H v Associated Newspapers Ltd
Reference:  EWCA Civ 195
Court: Court of Appeal
Judge: Lord Phillips MR, Judge & Carnwarth LJJ
Date of judgment: 27 Feb 2002
Summary: Confidence - Privacy - Human Rights - Injunction - HIV - Medical records - Data Protection Act 1998
Instructing Solicitors: Clyde & Co for the Claimant; Reynolds Porter Chamberlain for the Defendant
H, a health worker diagnosed with HIV attempted to prevent his previous employer (‘N’) from obtaining medical records so they could carry out a patient notification on his private patients. H commenced an action against N seeking a declaration that the notification was contrary to the Data Protection Act and an injunction to prohibit N from obtaining the records. Master Leslie ordered that the parties should be anonymised in this action. The Mail on Sunday became interested but was restrained by injunction ordered by Scott Baker J. The newspaper applied to vary. Both orders were considered by Gross J. Publication of the identity and whereabouts and professional specialism of H were forbidden. H appealed the part of the order permitting identification of N and the newspaper challenged the restriction on soliciting of further information regarding H’s identity.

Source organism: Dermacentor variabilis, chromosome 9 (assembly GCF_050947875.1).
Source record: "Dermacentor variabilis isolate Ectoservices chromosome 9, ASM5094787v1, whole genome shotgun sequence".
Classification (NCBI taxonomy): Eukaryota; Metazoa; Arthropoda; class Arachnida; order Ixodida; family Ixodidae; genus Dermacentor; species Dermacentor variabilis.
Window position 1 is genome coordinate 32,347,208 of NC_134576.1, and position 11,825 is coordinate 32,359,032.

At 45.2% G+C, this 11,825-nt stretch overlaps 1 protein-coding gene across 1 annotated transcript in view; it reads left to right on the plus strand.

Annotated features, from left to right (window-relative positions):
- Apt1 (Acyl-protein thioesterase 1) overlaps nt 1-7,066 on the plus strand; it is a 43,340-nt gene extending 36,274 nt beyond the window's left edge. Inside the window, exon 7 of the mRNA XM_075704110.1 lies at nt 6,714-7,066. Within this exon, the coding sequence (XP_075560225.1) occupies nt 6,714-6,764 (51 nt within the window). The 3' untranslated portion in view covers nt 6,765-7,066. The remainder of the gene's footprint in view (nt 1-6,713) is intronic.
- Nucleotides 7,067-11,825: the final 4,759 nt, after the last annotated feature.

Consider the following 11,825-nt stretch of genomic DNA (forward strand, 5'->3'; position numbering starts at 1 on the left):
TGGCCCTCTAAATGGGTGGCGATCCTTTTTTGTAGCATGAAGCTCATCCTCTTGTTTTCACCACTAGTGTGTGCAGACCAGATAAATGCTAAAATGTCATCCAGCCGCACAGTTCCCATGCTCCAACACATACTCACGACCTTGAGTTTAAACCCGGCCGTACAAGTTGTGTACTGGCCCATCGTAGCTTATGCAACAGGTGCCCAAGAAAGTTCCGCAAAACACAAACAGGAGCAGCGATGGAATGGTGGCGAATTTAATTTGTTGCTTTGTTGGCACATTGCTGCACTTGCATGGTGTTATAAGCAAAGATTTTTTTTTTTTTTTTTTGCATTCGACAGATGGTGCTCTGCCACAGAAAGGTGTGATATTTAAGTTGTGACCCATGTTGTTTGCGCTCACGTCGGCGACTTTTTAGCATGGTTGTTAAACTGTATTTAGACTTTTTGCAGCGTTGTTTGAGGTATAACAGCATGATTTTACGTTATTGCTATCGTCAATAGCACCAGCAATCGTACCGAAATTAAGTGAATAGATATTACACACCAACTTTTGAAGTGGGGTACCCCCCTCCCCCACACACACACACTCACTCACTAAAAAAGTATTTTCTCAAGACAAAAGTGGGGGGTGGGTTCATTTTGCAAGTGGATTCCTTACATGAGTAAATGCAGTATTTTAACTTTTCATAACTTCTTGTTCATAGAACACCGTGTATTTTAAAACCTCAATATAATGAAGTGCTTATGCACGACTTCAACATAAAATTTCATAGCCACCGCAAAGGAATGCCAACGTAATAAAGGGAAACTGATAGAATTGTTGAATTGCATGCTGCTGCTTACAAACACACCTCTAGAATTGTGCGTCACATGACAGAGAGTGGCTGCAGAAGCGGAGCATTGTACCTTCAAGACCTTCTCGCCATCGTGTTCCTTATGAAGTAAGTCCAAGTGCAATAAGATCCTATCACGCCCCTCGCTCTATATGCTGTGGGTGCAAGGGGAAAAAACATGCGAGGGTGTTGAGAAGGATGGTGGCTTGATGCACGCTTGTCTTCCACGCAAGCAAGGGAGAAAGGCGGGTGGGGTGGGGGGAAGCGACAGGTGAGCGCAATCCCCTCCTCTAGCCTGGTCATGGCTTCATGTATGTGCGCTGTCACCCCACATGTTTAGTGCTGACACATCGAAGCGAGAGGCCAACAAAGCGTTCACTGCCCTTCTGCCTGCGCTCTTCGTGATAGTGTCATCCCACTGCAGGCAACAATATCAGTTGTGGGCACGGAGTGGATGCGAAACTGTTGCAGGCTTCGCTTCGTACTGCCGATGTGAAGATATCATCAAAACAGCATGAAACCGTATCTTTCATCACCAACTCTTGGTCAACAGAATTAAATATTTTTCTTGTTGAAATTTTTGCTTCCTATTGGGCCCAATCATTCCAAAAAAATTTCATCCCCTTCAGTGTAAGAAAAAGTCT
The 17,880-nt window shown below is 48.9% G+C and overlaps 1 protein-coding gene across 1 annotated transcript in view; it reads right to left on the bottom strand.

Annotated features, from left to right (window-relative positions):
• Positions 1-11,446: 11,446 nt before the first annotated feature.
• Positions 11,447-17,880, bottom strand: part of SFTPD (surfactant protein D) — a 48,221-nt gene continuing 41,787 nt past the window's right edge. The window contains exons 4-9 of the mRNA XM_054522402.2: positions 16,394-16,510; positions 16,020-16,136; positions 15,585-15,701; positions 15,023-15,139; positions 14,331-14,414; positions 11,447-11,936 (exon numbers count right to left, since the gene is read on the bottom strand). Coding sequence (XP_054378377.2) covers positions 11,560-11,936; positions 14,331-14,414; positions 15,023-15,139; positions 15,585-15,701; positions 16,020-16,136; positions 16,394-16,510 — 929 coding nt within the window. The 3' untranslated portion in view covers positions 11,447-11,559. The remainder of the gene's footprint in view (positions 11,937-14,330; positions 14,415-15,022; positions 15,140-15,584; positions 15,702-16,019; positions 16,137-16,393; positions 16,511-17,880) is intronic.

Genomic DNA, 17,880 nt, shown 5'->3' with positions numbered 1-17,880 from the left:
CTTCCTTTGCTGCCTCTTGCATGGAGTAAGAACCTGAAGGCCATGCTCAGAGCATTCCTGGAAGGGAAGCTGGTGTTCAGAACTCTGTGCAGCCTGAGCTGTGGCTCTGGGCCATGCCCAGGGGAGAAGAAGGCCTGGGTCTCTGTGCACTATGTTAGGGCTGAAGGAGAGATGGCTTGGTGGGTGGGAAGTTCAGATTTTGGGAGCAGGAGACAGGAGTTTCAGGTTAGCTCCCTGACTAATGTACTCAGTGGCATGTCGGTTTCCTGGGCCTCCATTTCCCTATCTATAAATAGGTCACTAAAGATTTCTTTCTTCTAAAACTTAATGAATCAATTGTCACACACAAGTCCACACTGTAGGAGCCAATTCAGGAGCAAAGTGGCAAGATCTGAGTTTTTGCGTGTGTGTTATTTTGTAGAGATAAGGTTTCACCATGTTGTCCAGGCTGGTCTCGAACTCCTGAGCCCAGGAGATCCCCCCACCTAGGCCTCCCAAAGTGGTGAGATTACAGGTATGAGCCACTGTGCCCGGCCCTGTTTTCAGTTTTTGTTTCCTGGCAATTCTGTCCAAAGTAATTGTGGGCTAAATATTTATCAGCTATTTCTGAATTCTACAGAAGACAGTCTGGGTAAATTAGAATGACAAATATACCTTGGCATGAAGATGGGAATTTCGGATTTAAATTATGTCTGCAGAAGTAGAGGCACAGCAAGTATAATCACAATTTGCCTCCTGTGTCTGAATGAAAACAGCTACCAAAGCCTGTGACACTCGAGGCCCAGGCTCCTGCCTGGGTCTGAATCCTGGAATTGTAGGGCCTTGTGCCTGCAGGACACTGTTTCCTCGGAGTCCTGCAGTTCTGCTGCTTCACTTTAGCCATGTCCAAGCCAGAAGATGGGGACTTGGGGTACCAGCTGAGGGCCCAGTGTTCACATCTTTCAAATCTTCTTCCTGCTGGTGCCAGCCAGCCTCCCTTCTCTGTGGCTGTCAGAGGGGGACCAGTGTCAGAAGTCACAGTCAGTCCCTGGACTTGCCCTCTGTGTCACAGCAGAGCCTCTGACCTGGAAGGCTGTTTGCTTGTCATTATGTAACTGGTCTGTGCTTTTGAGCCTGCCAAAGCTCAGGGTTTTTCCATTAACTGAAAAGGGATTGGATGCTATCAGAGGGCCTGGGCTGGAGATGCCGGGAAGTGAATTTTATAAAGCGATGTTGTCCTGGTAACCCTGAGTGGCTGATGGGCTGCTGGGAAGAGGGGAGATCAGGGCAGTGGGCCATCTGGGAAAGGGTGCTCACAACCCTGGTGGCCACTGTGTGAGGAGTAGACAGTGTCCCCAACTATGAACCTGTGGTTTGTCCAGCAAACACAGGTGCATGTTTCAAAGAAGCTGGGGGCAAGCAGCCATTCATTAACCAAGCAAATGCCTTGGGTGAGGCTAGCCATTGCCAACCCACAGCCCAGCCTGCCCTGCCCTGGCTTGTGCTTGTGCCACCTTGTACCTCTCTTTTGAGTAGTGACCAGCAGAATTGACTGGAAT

Whether the varied order adequately protected the substantive legal rights of the various parties in both actions.
The revelation of N’s identity would lead to the identification of H. In order not to pre-empt the determination of the issues raised in the first action, the order that both H and N should only be identified by initials was appropriate and Gross J’s modification of the orders to permit the identification of N was set aside. The part of the order restricting further journalistic investigation into H’s identity was not upheld, for the reason that it was unjustifiably wide.
This case is interesting because of the court’s refusal to countenance administrative convenience being a ground upon which press freedom could be restricted. Lord Phillips rejected the contention (at para 41): “… that the Court had jurisdiction to grant an injunction to prevent an interference with one of the fundamental human rights, where no breach of a duty owed under our private law was made out. We would view with concern any attempt to invoke the power of the Court to grant an injunction restraining freedom of expression merely on the ground that release of the information would give rise to administrative problems and a drain on resources. Such consequences are the price which has to be paid, from time to time, for freedom of expression in a democratic society.”